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Commercial Life 1886
Turn of the century view from the council offices in Fenny along Victoria Road.

Sunday Citizen May 19, 2002

With their legacy still to be variously viewed - examples being Ropley House, the memorial home in Denmark Street and cottages in Brooklands Road - for many years the Rowland Brothers, timber merchants, were predominant employers in the locality.

As we begin our voyage into the commercial life of Fenny Stratford, towards the year 1887, it is therefore of little surprise to find the employees of the firm enjoying their annual Christmas Eve supper at the Red lion, provided by the courtesy of their benevolent employers. (For the daughter of Mr W Rowland, the coming year would also bring a cause for celebrations, when she passed the third division of the Cambridge exams.)

In this season of festive feasts the Maltsters, in Aylesbury Street, hosted a similar gathering for the Town Band and much merrymaking was the order of the day. Of more sober pursuits, the proprietor of the 'Fenny Stratford Mineral Water Works' had his thoughts on the profit to be made in the coming months and begged 'to inform his Friends and the Public' that he had recently purchased and fitted up 'a Most Complete Plant of SODA WATER MACHINERY', manufactured by no less than Barnett and Foster, the recipients of many awards and three gold medals at the International Health Exhibition.

Also warming to the coming months were the members of the local co-op who at their quarterly meeting announced a profit of £160 5s 1d. They were thus able to declare a rosy 'divi' of 2s in the pound although on a frostier theme the natives were dismissively short-changed by a lady who, in her quest for a general servant, specifically advertised that 'No one from Fenny or Bletchley need apply'.

No such discriminations were applied by a randy grocer in Aylesbury Street, however, whose frolics with a lady assistant spelled his eventual commercial demise. Yet in his more well behaved moments, for the meanwhile he was able to not only supply the great unwashed with 'Sunlight self washer soap, in 3d Tablets' but also 'Jubilee Drops', at 9d per lb. When finally lust overruled business acumen, inevitably he was obliged to 'do a runner' although before disappearing perhaps had the option to stow a few household effects up the road with the ironmonger George Pacey and his 'house furnishing warehouse', established 1840.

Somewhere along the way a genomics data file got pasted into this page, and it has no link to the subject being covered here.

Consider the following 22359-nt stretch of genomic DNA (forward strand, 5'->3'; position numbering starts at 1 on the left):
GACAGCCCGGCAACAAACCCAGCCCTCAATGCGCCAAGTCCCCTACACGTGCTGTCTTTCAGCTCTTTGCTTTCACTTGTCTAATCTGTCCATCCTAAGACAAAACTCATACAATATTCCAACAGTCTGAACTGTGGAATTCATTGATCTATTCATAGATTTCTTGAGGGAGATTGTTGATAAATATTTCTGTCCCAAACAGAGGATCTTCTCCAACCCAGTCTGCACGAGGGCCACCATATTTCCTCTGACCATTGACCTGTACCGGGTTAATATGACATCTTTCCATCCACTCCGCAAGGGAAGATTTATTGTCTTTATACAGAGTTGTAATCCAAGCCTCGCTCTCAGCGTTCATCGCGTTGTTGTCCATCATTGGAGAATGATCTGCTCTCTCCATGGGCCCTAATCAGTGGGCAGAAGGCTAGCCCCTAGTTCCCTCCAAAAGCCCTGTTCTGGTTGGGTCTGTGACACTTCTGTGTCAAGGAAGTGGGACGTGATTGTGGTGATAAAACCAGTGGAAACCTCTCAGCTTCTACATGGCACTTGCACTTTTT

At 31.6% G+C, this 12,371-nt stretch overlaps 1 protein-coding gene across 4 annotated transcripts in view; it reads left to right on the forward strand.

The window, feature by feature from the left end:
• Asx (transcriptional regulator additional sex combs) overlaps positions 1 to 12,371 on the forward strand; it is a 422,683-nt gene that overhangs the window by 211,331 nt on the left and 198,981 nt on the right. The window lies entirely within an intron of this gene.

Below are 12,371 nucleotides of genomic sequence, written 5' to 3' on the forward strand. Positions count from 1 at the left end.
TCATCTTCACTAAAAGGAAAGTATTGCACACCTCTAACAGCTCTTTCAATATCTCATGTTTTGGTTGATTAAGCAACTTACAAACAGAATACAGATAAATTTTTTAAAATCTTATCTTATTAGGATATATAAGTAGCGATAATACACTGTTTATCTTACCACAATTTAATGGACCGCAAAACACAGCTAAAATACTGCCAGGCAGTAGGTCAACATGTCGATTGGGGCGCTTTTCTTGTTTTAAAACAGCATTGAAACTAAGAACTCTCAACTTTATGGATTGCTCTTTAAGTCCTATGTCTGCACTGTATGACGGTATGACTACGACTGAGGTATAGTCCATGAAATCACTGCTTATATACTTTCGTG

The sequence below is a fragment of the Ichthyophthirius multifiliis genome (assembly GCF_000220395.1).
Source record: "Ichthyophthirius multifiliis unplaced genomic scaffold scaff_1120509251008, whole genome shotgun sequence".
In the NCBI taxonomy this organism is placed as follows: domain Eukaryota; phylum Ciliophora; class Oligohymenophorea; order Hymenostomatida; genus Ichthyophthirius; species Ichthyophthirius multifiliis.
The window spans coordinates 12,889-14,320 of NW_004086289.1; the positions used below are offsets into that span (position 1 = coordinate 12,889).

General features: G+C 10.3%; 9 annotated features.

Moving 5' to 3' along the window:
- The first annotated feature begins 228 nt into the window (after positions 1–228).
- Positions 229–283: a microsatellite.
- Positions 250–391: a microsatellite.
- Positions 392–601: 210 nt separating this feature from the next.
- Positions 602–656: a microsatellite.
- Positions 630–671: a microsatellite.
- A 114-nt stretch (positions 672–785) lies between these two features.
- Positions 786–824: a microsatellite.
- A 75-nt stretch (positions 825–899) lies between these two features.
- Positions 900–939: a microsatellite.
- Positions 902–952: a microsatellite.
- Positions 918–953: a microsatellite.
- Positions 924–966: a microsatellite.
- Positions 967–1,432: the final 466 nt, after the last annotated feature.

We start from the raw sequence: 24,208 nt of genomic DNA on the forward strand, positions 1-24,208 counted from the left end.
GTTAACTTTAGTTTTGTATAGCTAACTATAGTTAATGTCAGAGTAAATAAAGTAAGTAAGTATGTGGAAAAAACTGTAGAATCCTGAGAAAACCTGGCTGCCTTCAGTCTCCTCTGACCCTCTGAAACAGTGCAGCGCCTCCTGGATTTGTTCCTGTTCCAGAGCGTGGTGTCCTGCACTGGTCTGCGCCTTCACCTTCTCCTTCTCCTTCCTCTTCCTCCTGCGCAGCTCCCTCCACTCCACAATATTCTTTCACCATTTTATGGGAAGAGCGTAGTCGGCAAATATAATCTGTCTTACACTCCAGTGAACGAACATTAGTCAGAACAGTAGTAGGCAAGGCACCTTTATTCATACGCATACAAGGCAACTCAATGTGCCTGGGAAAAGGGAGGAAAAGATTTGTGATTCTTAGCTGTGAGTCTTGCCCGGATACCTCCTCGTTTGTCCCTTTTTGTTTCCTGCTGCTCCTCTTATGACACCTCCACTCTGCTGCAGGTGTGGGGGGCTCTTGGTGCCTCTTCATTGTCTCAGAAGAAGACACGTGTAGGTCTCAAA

Just in case other ardours were in need of cooling it was just as well the essential question of watering the streets during the summer months had now to be considered. As a primary measure, Mr Thomas, the Grand Junction Canal Engineer, gave consent for a reduction in the price of water from £10 to £8 and in association, an agreement was reached with Mr W E Clarke to pay him 15s pa, for the right to cart water across his timber yard. For a lump sum of £25 10s, Mr Rollins eventually gained the watering contract and the terms required his attendance for seven hours a day if necessary.

It was also hoped he would perform his duties rather better than his predecessor, by whom some streets had been watered several times but others not at all. As Mr Rollins went about his daily business, so others continued theirs, including Mr H W Welsh, builder and contractor, who 'trusts to receive a continuance of a share of the patronage of the public'. Perhaps not from Mr C Stuart, of the Bletchley Iron Works, however, for whilst completing some works at Mr Stuart's foundry, Mr Welsh completely forgotten to mention the need for planning

As a result, Mr Stuart now had to apply for the Parochial Sanitary Committee or else he would have to take his Works elsewhere.

That would certainly have been a pity, depriving Fenny not only of Mr Stuart's patented 'Pneumatic Boxing Gloves' but also his 17 imp gallon railway milk churns 'Made of Best Bessemer steel. Gauged and Plated, at 27s 6d each. Happily the necessary permission was swiftly granted.

As the New Year approached, dinners were held, toasts proposed and new horizons envisaged although in the toast proposed by Mr Illing, these extended somewhat beyond the boundaries of Fenny; 'I love the Arm/, he enthused, 'and if I were a single, young man I would not hang about Fenny but would go and join up.'

Sentiments no doubt also expressed by many a resident, increasingly fed up with several